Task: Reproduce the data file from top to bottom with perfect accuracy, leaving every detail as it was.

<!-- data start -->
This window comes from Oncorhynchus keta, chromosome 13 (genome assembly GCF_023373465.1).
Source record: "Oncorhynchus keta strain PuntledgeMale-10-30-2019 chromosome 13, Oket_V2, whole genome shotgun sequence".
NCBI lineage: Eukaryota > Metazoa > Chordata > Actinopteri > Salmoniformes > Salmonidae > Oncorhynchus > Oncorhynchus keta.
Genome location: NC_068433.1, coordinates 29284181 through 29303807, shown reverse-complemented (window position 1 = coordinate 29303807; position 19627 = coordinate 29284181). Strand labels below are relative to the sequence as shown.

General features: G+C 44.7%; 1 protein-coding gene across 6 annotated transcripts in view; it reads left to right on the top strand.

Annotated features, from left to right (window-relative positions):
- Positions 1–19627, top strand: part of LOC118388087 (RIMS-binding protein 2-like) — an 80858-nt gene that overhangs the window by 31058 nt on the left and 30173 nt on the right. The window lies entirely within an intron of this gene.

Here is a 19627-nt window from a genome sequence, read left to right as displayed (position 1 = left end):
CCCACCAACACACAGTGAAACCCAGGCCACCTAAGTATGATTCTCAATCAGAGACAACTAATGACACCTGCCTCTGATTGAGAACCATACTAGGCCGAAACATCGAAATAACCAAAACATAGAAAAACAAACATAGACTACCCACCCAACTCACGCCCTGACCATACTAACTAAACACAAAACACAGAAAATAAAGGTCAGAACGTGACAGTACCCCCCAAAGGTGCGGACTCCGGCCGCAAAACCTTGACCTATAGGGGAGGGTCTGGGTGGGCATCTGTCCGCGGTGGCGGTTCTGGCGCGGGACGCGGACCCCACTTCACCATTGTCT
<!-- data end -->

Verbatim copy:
This window comes from Oncorhynchus keta, chromosome 13 (genome assembly GCF_023373465.1).
Source record: "Oncorhynchus keta strain PuntledgeMale-10-30-2019 chromosome 13, Oket_V2, whole genome shotgun sequence".
NCBI lineage: Eukaryota > Metazoa > Chordata > Actinopteri > Salmoniformes > Salmonidae > Oncorhynchus > Oncorhynchus keta.
Genome location: NC_068433.1, coordinates 29284181 through 29303807, shown reverse-complemented (window position 1 = coordinate 29303807; position 19627 = coordinate 29284181). Strand labels below are relative to the sequence as shown.

General features: G+C 44.7%; 1 protein-coding gene across 6 annotated transcripts in view; it reads left to right on the top strand.

Annotated features, from left to right (window-relative positions):
- Positions 1–19627, top strand: part of LOC118388087 (RIMS-binding protein 2-like) — an 80858-nt gene that overhangs the window by 31058 nt on the left and 30173 nt on the right. The window lies entirely within an intron of this gene.

Here is a 19627-nt window from a genome sequence, read left to right as displayed (position 1 = left end):
CCCACCAACACACAGTGAAACCCAGGCCACCTAAGTATGATTCTCAATCAGAGACAACTAATGACACCTGCCTCTGATTGAGAACCATACTAGGCCGAAACATCGAAATAACCAAAACATAGAAAAACAAACATAGACTACCCACCCAACTCACGCCCTGACCATACTAACTAAACACAAAACACAGAAAATAAAGGTCAGAACGTGACAGTACCCCCCAAAGGTGCGGACTCCGGCCGCAAAACCTTGACCTATAGGGGAGGGTCTGGGTGGGCATCTGTCCGCGGTGGCGGTTCTGGCGCGGGACGCGGACCCCACTTCACCATTGTCT